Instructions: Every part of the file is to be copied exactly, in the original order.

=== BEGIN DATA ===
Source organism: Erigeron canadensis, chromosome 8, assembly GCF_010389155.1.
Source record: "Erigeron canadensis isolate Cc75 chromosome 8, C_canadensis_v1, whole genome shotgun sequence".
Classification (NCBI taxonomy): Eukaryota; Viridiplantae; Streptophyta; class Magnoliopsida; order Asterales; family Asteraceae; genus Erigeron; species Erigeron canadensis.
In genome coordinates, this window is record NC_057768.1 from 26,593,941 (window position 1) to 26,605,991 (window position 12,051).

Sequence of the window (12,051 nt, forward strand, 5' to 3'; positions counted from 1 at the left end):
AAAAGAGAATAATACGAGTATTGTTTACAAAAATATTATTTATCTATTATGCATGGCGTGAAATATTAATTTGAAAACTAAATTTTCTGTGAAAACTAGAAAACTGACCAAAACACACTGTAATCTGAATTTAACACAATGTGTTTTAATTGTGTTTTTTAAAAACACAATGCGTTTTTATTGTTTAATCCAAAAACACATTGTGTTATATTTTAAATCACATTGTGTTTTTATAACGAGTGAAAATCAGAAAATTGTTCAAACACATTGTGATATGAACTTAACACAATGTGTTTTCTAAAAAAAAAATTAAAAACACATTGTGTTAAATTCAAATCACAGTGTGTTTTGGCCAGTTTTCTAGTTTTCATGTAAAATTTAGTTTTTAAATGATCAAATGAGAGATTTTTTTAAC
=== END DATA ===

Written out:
Source organism: Erigeron canadensis, chromosome 8, assembly GCF_010389155.1.
Source record: "Erigeron canadensis isolate Cc75 chromosome 8, C_canadensis_v1, whole genome shotgun sequence".
Classification (NCBI taxonomy): Eukaryota; Viridiplantae; Streptophyta; class Magnoliopsida; order Asterales; family Asteraceae; genus Erigeron; species Erigeron canadensis.
In genome coordinates, this window is record NC_057768.1 from 26,593,941 (window position 1) to 26,605,991 (window position 12,051).

Sequence of the window (12,051 nt, forward strand, 5' to 3'; positions counted from 1 at the left end):
AAAAGAGAATAATACGAGTATTGTTTACAAAAATATTATTTATCTATTATGCATGGCGTGAAATATTAATTTGAAAACTAAATTTTCTGTGAAAACTAGAAAACTGACCAAAACACACTGTAATCTGAATTTAACACAATGTGTTTTAATTGTGTTTTTTAAAAACACAATGCGTTTTTATTGTTTAATCCAAAAACACATTGTGTTATATTTTAAATCACATTGTGTTTTTATAACGAGTGAAAATCAGAAAATTGTTCAAACACATTGTGATATGAACTTAACACAATGTGTTTTCTAAAAAAAAAATTAAAAACACATTGTGTTAAATTCAAATCACAGTGTGTTTTGGCCAGTTTTCTAGTTTTCATGTAAAATTTAGTTTTTAAATGATCAAATGAGAGATTTTTTTAAC